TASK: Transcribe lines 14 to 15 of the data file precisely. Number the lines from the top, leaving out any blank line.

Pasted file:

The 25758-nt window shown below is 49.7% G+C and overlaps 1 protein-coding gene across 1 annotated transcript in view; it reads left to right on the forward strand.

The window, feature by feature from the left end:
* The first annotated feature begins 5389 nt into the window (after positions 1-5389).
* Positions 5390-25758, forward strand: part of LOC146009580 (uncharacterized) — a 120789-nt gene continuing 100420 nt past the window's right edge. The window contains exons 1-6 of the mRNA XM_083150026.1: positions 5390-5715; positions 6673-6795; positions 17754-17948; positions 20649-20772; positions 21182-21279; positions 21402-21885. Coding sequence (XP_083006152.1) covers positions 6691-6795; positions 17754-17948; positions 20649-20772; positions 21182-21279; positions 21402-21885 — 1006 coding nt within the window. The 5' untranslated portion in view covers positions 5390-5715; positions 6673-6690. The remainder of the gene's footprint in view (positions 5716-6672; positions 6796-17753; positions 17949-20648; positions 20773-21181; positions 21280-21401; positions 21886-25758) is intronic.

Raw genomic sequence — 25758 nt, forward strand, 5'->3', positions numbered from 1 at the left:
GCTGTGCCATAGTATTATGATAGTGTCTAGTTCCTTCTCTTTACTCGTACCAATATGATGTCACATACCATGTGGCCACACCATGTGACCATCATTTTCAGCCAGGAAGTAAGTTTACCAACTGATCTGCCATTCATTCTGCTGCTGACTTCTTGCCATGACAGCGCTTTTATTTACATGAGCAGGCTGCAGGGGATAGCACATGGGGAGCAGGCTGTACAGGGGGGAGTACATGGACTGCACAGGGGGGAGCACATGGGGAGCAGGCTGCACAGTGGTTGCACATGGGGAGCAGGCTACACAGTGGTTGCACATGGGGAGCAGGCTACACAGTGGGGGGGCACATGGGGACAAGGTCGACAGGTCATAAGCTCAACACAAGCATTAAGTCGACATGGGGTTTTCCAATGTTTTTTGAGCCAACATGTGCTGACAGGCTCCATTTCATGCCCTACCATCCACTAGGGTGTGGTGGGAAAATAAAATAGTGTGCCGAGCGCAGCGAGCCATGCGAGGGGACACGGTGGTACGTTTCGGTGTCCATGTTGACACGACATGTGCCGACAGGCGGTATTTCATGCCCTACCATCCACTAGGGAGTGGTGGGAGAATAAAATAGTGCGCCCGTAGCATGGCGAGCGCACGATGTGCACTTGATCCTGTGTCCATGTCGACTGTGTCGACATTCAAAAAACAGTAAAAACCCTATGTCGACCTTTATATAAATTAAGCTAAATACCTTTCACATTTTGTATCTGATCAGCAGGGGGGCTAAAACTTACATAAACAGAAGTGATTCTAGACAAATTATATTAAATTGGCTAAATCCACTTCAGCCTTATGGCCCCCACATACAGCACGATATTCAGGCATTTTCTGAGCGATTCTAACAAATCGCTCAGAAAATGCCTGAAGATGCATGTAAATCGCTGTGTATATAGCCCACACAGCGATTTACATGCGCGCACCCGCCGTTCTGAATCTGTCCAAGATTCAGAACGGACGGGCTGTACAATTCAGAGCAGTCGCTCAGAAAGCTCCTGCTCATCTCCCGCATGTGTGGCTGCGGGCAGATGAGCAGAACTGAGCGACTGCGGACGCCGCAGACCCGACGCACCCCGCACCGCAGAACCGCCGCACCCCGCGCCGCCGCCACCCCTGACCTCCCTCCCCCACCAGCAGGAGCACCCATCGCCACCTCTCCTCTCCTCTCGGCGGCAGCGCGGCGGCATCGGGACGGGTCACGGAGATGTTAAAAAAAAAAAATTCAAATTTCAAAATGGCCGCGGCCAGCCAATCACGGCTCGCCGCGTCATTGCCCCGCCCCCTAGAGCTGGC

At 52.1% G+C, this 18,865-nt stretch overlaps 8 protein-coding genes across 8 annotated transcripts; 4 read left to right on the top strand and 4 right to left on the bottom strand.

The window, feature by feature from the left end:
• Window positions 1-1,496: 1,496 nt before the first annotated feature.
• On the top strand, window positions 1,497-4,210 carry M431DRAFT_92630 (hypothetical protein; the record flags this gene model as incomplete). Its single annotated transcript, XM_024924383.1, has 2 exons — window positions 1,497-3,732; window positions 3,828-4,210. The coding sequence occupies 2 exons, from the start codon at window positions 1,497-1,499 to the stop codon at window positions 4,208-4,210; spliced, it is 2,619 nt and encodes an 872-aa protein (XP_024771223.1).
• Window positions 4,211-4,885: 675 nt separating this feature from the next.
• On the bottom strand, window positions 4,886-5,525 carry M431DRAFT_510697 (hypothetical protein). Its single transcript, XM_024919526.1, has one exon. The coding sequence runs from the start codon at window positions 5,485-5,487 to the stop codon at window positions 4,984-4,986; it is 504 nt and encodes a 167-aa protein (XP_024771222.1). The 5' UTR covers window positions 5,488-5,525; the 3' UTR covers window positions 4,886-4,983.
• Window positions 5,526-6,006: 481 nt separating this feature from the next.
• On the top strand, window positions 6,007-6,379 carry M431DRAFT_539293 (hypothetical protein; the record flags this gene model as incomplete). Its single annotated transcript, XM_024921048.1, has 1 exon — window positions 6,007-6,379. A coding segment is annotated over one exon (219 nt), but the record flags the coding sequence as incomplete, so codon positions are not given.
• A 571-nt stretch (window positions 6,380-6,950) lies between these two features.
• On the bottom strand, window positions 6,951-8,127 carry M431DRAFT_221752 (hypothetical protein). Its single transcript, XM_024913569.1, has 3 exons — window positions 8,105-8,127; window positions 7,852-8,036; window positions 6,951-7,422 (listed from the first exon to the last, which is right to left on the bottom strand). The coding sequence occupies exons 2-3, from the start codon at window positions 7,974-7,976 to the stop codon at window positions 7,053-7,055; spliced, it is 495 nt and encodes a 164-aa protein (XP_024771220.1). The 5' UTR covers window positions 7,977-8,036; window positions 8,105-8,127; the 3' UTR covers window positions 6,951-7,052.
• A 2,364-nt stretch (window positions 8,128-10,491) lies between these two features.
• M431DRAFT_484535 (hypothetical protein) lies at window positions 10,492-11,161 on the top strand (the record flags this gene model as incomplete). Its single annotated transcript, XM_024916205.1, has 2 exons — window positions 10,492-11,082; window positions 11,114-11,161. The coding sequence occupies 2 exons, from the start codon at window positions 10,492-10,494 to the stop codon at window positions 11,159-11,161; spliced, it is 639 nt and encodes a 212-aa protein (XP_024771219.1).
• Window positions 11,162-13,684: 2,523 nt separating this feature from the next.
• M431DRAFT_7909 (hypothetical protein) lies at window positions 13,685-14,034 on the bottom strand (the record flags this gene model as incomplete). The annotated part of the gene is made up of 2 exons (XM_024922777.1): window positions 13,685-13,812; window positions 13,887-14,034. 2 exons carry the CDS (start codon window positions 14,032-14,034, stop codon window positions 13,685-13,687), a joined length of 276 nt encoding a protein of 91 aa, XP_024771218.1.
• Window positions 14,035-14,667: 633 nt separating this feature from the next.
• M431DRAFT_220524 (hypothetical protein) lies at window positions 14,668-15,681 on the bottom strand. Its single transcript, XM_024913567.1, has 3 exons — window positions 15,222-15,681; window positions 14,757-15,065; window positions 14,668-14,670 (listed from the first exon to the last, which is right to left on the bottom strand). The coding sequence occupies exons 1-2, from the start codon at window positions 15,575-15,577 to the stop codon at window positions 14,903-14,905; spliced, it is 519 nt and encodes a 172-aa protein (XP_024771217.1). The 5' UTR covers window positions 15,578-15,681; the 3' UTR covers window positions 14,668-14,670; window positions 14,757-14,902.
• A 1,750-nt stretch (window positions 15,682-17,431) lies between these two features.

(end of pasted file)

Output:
• On the top strand, window positions 6,007-6,379 carry M431DRAFT_539293 (hypothetical protein; the record flags this gene model as incomplete). Its single annotated transcript, XM_024921048.1, has 1 exon — window positions 6,007-6,379. A coding segment is annotated over one exon (219 nt), but the record flags the coding sequence as incomplete, so codon positions are not given.
• A 571-nt stretch (window positions 6,380-6,950) lies between these two features.